By bringing these functions to a holding group level it can help deliver in two key areas: 1) the ability to leverage economies of scale as building a 'big data' stack can often be too expensive and 2) protect the revenue stream. Agencies within holding groups could be forced to turn a diversified revenue stream into a key differentiator. With agencies continually getting squeezed and scrambling to offer clients even more, this could well be offered as a compelling 'value add'.

Evolving into an ecommerce and publishing business

Forward Internet Group is arguably one of the most interesting (and under rated) companies the UK, if not Europe right now. Tracing its remotes back to its days in Search Marketing, it decided long term that it had the capability and resource to own its own commercial assets - without being 100% reliant on picking up PPC/SEO briefs.

Starting initially with developing its own e-commerce practice, it now owns numerous niche e-commerce businesses with its own owned distribution and logistics channel.

This was then followed with the acquisition of struggling assets, including USwitch and Factory Media. Forward Internet added value to these distressed assets by integrating them into its existing infrastructure - enabling it to move into the publishing world.

Forward Internet Group has effectively evolved from a search agency to an internet group that now builds, acquires and invests in new businesses. And in the process has blazed a trail for other agencies looking to diversify its core business beyond media buying.

Becoming a tech development company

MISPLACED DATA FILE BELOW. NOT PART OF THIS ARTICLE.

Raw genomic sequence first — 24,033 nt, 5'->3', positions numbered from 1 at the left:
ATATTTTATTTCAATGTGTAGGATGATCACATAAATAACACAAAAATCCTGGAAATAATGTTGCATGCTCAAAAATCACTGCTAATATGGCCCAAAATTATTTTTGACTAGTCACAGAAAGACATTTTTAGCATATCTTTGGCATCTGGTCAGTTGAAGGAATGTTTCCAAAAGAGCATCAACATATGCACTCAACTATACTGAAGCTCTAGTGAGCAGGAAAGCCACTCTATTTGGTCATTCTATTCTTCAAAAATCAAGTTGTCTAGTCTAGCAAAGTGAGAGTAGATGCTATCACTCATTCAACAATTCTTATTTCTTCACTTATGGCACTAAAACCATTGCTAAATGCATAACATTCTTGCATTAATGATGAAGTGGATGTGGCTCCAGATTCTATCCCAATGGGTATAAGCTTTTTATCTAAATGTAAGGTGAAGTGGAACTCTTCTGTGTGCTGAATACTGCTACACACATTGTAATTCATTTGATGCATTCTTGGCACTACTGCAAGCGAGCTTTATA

There is also evidence of technology-driven diversification closer to the home of programmatic buying. While not as broad as Forward Group, FlxOne is a great example of an agency developing a strong reputation in technology and data.

Blue Mango Interactive is a leading Dutch digital agency, part of a larger entity called Greenhouse Group. Like most digital companies from the Netherlands, it quickly became a real innovator within the RTB space. In an effort to innovate and diversify, it spun off a technology development arm called FlxOne.

FlxOne is now developing apps to sit on top of the AppNexus platform. The company saw a big opportunity to distribute its product beyond its own market. Afterall, any innovation executed in the Dutch market around RTB is only as scalable as the core markets it can serve - as it lacks the abilityaccess global demand. FlxOne answers these challenges by building technology solutions that can be leveraged by the global demand base of AppNexus.

"It's crucial to build long term defensible strategies, otherwise you'll be out of business surprisingly soon. Especially in the programmatic buying space where media buying becomes a commodity. If everyone can buy media, how would you differentiate? Through technology and innovation we're able to really add value to our clients" notes Kim van der Zande, Chief Strategy Officer of FlxOne.

He goes on to add that most agencies are likely not equipped to execute a strategy like this: "Agencies are designed to offer services to their clients, not to have an innovative spirit and build high-tech products. It can become a big challenge to change a company so dramatically. Spinning off a new company or acquiring an existing one might just be the the most viable strategy to incorporate these new values into the agency lifestyle".

Agencies still fulfill a valuable role in the ecosystem despite what some dissenting voices say in the "trade press". But the ability to differentiate will need to be replaced with the ability to diversify, develop new revenue models and move into new avenues to ensure the agency remains relevant and competitive. Smart agencies have always developed great 'product', but whether they have the requirements to move into the next phase of technological development is still open for debate.